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How to Identify the Species of Brown & Black Spiders

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Unless you live in the rainforests of South and Central America among the brightly colored tarantulas, it’s probable that any spiders you encounter will be brown or black. Although most are harmless to humans, America is home to a number of potentially dangerous spiders, making it essential to correctly identify a spider before handling it.

Consult a Spider Map

Knowing whether or not a species of spider is native to the area where you live will help you rule out a number of spider species. To the untrained eye, one brown spider may look pretty similar to the next, but with the guidance of a spider map, you’ll be able to take a pretty good guess at the likelihood that spider in your garage is a hobo or brown recluse.

Take a Photo

Unless you have nerves of steel or you’re a confident spider handler, you’ll probably be a little on edge around an unidentified spider. Take a snap of the spider on your cell phone, then examine the snap in the comfort of a spider-free environment. With the photo on your cell phone, you also have the option of uploading the photo to the Internet to assist with identification.

Gauge the Spider's Approximate Size

Never attempt to measure a live spider that is loose, especially if you suspect it may be a dangerous species. Either capture it humanely and safely using a spider catcher, or use a cell phone photograph for reference. If you can’t get an accurate estimate of the spider’s size from the photograph, use other items in the photo as a guide. For example, if the spider is photographed close to a light fitting, measure other light fittings in the house to get a maximum or minimum size. A pest control professional will be able to use descriptions such as "smaller than a quarter" as a guide for identifying a spider over the phone.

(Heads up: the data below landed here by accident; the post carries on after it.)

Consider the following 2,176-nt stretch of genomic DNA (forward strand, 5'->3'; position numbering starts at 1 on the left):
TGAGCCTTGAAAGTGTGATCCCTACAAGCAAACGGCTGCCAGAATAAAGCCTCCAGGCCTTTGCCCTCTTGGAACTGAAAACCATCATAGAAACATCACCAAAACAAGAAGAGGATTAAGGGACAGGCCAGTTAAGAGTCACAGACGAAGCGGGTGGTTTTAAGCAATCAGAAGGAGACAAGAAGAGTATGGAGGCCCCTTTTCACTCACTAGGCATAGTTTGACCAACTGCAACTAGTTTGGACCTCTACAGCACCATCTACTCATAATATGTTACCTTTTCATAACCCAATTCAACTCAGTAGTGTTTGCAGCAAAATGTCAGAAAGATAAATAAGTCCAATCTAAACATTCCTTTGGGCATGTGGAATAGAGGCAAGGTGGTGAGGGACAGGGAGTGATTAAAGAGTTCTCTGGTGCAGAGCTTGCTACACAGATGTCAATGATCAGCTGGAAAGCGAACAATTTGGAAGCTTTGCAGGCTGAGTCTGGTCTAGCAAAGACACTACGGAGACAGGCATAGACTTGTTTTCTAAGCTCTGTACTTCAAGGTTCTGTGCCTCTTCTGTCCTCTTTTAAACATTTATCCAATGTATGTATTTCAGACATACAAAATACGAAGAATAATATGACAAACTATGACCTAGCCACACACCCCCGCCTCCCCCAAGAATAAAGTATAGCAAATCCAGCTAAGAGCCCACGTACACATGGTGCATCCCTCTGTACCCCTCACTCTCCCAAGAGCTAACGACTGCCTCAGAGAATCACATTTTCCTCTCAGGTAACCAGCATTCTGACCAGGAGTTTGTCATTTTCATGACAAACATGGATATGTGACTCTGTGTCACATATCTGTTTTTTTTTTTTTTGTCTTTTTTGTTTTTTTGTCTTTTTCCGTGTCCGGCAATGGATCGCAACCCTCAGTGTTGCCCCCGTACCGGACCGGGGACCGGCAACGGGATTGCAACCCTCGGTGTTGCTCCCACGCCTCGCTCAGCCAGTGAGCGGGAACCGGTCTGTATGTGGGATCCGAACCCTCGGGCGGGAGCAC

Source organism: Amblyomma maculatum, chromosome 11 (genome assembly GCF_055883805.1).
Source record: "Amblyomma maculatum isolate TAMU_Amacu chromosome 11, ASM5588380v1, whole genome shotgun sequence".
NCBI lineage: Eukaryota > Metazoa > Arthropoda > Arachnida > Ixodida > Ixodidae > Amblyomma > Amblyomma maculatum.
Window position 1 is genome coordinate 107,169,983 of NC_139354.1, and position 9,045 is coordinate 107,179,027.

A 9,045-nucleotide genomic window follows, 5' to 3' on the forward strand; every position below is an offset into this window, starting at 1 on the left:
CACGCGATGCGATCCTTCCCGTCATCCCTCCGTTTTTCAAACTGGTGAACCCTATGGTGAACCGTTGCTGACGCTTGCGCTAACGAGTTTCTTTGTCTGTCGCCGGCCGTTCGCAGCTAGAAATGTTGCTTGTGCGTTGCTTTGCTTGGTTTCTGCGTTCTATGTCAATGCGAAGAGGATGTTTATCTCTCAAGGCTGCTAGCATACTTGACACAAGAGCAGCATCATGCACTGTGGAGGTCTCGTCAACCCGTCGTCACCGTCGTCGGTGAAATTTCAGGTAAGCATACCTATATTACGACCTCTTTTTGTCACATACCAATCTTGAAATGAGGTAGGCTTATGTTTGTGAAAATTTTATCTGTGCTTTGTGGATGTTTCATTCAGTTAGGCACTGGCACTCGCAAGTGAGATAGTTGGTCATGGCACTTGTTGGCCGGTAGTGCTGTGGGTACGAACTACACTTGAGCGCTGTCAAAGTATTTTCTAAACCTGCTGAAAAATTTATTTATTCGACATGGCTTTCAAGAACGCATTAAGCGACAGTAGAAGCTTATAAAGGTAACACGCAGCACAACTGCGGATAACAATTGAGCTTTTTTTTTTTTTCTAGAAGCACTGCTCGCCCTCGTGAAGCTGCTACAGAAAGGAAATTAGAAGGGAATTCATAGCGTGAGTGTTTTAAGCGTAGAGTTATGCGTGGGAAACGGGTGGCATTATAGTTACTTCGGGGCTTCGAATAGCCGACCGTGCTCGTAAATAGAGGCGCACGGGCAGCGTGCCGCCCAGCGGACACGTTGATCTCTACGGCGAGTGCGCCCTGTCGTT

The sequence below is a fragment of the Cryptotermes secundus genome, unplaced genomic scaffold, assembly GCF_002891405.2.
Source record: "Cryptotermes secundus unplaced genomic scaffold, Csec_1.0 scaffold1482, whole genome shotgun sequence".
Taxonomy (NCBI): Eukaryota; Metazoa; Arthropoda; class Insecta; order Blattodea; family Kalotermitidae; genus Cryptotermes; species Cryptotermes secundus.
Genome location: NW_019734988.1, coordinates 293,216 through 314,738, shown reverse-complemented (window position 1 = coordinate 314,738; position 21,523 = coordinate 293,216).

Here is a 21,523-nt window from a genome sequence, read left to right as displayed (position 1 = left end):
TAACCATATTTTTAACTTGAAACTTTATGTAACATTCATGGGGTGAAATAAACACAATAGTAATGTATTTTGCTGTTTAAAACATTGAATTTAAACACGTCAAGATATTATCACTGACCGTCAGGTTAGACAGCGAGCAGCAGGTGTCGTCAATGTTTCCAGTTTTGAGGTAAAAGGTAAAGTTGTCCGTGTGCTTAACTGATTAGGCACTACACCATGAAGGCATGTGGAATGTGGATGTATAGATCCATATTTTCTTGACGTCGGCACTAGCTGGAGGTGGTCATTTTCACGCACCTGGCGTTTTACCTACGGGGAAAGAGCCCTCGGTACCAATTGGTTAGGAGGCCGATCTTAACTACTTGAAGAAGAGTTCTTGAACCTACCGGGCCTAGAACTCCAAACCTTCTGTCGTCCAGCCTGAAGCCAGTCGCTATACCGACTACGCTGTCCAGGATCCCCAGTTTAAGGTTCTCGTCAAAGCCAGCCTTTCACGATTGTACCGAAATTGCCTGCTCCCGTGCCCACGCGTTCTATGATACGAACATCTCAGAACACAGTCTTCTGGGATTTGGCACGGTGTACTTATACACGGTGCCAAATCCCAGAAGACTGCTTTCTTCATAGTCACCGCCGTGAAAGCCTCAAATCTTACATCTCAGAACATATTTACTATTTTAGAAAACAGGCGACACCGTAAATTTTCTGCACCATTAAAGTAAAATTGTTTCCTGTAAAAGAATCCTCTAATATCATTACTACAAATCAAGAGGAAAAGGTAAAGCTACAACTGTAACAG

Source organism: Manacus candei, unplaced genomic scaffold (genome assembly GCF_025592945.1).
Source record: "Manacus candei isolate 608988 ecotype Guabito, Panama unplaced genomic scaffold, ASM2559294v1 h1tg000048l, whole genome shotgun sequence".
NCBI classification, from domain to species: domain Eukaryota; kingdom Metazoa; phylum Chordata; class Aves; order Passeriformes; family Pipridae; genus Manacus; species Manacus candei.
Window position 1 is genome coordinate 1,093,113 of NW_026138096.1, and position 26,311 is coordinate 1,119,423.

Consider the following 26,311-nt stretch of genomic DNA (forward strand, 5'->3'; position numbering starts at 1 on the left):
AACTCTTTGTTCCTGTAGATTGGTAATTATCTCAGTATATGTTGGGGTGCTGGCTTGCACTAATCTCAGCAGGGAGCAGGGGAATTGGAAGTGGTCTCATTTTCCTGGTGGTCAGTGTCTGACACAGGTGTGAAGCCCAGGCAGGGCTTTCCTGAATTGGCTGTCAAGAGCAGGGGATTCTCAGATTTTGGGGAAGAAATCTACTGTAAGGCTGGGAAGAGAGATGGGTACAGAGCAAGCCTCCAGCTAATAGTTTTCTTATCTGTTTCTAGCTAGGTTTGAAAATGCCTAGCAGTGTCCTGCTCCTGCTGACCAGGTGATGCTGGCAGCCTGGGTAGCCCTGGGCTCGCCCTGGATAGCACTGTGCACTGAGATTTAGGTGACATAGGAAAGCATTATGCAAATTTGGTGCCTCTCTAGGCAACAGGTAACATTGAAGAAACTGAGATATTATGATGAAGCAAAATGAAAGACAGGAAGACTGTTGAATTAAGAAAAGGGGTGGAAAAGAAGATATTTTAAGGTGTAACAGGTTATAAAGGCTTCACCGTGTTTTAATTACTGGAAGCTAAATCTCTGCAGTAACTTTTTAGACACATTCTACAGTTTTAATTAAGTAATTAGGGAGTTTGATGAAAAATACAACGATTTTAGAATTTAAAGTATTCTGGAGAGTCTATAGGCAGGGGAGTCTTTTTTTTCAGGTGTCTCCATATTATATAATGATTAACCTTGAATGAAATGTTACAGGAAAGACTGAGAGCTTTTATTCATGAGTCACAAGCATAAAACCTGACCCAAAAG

Observe the Markings

Some brown species of spider are so dark as to appear brown, so going off color alone is not always a good method of correctly identifying a spider. Black widow spiders have distinctive red, hourglass markings on their backs. Brown recluse spiders have a violin-shaped marking on their back, but this is not unique to them. But if you spot a six-eyed spider that is brown and has a violin marking on its back, there’s a good chance you’ve got a brown recluse on your hands.

Look for Other Clues

Often it is easier to identify a spider through its eggs or web. For example, the brown recluse weaves conspicuous webs that are often hidden, so if you spot a similar-looking spider next to a web, it’s probable that it isn’t a brown recluse. The eggs are often a dead giveaway, too. Brown widow spider eggs have distinctive spines, black widow eggs are smooth.